Trans Mountain pipeline will proceed despite B.C. shakeup, Trudeau says
ROBERT FIFE AND SHAWN MCCARTHY
ROME, Italy AND Ottawa — The Globe and Mail
Published Tuesday, May 30, 2017 7:01AM EDT
Last updated Tuesday, May 30, 2017 9:40AM EDT
Prime Minister Justin Trudeau took a hard line Tuesday, saying the controversial Trans Mountain pipeline expansion should proceed despite political threats in British Columbia to kill the massive project.
Mr. Trudeau said the $7.4-billion expansion project benefits the entire country, which is why the federal cabinet gave its approval.
“The decision we took on the Trans Mountain pipeline was based on facts, evidence on what is in the best interest of Canadians, and indeed all of Canada,” Mr. Trudeau said during a joint news conference with Italian Prime Minister Paolo Gentiloni in Rome.
Mr. Trudeau said the pipeline should not be held hostage by a possible change in the B.C. government after the NDP and anti-pipeline Green Party announced a deal to oust the minority Liberals, casting the project’s future in doubt.
“Regardless of a change in government in B.C. or anywhere, the facts and evidence do not change,” Mr. Trudeau said. “We understand that growing strong economies for the future requires taking leadership on the environment and we have to do those two things together. That is what drives us and the choices we make and we stand by those choices.”
The Prime Minister did not say what Ottawa would do if the NDP-Green form a coalition government and attempt to stop the pipeline expansion.
The Trudeau cabinet approved the expansion last November, subject to Kinder Morgan satisfying mostly technical conditions imposed by the National Energy Board.
The recent B.C. election has raised the stakes as the Green Party and NDP vow to block it, even as Alberta Premier Rachel Notley argues the province has no right to do so.
Combined, the NDP’s 41 seats and the Greens’ three seats outnumber the Liberals’ 43 seats. An NDP government formed with the support of the Greens – the Greens have explicitly rejected a coalition government – would give the parties a single-seat majority.
In a statement Tuesday, Alberta Premier Rachel Notley said she would work with a government led by NDP Leader John Horgan. But she reiterated Alberta’s position that the federal government has ultimate authority over projects such as Trans Mountain.
“It’s important to note that provinces do not have the right to unilaterally stop projects such as Trans Mountain that have earned the federal government’s approval,” she said.
“This is a foundational principle that binds our country together. There are no legal tools available to provinces to stand in the way of infrastructure projects that benefit all Canadians.”
Last week, Houston-based Kinder Morgan vowed to move forward with the Trans Mountain expansion pending a successful completion of an initial public offering.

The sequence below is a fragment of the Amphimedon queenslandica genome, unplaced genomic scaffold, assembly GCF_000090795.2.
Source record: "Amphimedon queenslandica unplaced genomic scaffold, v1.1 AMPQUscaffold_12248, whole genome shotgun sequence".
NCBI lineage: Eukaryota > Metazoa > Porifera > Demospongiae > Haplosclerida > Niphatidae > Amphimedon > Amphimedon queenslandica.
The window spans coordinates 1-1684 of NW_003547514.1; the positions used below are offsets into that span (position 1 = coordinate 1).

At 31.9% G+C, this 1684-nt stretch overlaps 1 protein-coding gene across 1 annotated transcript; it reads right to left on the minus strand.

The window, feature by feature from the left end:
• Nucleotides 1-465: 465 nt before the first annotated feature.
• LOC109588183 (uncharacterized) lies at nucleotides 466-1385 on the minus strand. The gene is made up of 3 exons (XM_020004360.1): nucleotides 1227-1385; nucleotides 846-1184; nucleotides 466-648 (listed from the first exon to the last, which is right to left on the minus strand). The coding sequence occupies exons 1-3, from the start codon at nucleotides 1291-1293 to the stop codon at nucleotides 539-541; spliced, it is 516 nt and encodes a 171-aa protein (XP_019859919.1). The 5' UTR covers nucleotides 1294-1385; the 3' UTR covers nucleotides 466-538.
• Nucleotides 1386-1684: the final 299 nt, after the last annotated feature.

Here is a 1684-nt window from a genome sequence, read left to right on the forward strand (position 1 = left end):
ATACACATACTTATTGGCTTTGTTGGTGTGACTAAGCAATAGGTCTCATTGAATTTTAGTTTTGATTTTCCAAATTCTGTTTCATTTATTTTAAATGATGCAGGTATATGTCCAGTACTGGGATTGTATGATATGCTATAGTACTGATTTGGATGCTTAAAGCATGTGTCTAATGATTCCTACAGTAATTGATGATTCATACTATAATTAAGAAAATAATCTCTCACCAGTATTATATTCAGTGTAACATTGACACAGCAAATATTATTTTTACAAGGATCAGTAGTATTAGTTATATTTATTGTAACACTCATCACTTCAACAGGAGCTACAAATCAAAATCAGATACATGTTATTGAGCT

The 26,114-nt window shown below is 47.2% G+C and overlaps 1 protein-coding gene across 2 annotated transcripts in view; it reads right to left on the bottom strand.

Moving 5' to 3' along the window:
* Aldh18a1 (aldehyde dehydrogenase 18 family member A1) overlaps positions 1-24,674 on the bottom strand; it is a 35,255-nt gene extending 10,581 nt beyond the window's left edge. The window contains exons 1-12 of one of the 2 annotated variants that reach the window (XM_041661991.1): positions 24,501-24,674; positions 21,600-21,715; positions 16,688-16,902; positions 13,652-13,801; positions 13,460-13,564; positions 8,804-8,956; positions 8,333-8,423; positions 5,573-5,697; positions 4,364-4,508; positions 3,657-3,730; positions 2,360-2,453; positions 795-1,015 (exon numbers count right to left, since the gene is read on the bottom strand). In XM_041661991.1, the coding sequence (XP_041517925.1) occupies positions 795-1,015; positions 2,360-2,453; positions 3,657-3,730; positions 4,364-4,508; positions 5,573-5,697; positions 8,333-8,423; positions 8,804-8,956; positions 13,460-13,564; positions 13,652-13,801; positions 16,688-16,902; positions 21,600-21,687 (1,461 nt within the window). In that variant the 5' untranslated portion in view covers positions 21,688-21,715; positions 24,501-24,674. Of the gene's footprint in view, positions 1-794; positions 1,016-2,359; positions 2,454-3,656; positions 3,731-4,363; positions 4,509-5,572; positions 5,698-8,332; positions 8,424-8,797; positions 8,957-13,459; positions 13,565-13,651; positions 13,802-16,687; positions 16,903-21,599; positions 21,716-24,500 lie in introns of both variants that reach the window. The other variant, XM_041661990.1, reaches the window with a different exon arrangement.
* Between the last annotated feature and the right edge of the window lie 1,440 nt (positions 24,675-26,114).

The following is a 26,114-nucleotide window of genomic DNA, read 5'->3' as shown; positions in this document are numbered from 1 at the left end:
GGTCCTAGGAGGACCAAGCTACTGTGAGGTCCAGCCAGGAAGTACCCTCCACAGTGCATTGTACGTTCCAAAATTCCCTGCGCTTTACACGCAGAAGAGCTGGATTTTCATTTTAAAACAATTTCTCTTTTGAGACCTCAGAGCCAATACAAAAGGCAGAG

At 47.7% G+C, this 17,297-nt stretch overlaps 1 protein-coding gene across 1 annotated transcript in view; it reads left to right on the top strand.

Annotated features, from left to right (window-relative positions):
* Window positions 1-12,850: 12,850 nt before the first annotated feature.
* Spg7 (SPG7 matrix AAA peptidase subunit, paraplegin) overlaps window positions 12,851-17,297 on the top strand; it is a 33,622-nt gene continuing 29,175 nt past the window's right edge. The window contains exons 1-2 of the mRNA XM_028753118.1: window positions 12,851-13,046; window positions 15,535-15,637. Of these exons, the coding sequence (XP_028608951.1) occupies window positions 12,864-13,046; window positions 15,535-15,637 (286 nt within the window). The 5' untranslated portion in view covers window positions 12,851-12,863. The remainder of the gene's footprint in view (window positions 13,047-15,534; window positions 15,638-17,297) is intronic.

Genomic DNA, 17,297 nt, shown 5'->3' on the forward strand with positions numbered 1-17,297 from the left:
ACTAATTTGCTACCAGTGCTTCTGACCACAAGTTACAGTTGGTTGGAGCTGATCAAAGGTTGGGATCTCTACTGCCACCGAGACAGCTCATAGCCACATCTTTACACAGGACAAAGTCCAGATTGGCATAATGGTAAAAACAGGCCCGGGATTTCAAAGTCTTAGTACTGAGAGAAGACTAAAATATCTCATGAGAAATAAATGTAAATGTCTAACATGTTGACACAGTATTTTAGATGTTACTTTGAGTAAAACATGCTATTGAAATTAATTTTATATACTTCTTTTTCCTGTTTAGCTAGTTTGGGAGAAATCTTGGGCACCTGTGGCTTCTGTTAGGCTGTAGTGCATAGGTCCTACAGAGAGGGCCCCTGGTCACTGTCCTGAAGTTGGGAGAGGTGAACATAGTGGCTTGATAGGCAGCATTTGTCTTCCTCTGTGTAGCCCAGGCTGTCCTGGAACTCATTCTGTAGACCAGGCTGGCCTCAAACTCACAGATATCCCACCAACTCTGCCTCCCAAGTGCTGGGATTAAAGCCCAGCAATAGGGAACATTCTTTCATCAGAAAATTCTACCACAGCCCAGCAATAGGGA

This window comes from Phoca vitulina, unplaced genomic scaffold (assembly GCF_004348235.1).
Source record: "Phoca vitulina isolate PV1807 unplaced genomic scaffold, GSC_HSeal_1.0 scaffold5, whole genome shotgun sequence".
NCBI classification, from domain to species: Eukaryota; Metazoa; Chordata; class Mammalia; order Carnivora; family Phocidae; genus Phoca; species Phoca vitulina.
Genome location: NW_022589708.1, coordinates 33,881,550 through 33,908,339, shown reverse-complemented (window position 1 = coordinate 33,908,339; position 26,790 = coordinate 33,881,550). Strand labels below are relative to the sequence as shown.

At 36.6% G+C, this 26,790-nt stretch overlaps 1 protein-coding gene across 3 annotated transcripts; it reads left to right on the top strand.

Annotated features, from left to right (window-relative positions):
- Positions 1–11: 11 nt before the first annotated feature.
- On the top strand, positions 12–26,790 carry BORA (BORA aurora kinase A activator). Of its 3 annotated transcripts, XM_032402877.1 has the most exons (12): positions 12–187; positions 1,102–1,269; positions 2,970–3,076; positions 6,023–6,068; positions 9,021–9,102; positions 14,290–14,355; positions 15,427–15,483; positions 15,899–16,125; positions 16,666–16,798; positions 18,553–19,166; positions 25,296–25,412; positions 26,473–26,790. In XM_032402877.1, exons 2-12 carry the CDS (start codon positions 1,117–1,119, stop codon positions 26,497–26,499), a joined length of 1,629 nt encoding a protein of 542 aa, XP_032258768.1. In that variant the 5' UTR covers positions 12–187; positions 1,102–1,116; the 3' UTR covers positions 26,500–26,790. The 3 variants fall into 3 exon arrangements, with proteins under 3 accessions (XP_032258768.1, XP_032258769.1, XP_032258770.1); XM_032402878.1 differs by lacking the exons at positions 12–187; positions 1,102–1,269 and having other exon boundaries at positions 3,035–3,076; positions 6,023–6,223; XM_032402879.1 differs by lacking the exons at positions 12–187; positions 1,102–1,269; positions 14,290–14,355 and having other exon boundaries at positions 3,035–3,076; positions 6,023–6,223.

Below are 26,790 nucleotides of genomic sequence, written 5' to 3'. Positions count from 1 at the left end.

Shares in the company’s Canadian unit are expected to start trading as early as Tuesday on the Toronto Stock Exchange. However, the company and its bankers were forced to temper expectations, pricing the shares on offer at $17 apiece, down from a previous range of $19 to $22. Proceeds are still expected to be $1.75-billion, with the company offering more shares to make up for the lower price. But the stock could come under pressure as it begins trading.
Indeed, the lower issue price reflects uncertainty that Trans Mountain will actually be built on time and on budget, said Laura Lau, a senior portfolio manager at Brompton Funds in Toronto.
Investors are buying exposure to Kinder Morgan’s existing Canadian assets as well as a targeted annual dividend of 65 cents per restricted voting share. The pipeline expansion is effectively “gravy,” she said. “I think that’s how they tried to sell it.”
The company said it expects to start construction in September.
“It’s nearly June,” Ms. Lau said. “So we’ll see. Even if you start it in September, building through the mountains is not easy, and if you’re delayed a season, then it’s another year.”
The political threat to the pipeline comes as First Nations in B.C. mount a renewed campaign against the project. They have warned investors could be at risk as a result of Indigenous legal challenges to the mammoth project that would triple the existing line’s capacity to 890,000 barrels a day.
There are 19 separate lawsuits, including 12 from First Nations communities, challenging the NEB’s review process, the federal government’s consultations and the extent of provincial reviews. Some First Nations communities have court-recognized fishing rights in the coastal waters, while others are asserting title to land through which the pipeline crosses.
“I want to put a face and a name to the legal risk,” Tsleil-Waututh councillor Charlene Aleck said in a telephone interview Monday. “Through our aboriginal law, we’ve upheld and maintained the stewardship of our land and that’s got to be respected. And if we can’t do that through letting them know we’re opposed, we’ll use all legal means.”
Kinder Morgan acknowledged in its prospectus that the claims, if successful, “could result in the total stoppage of the Trans Mountain expansion project, which stoppage would have a material adverse effect on the business.”
More than 400 statements of opposition have been filed with the National Energy Board, raising the prospect of further delays should the company fail to reach an agreement with affected landowners.
With files from Jeff Lewis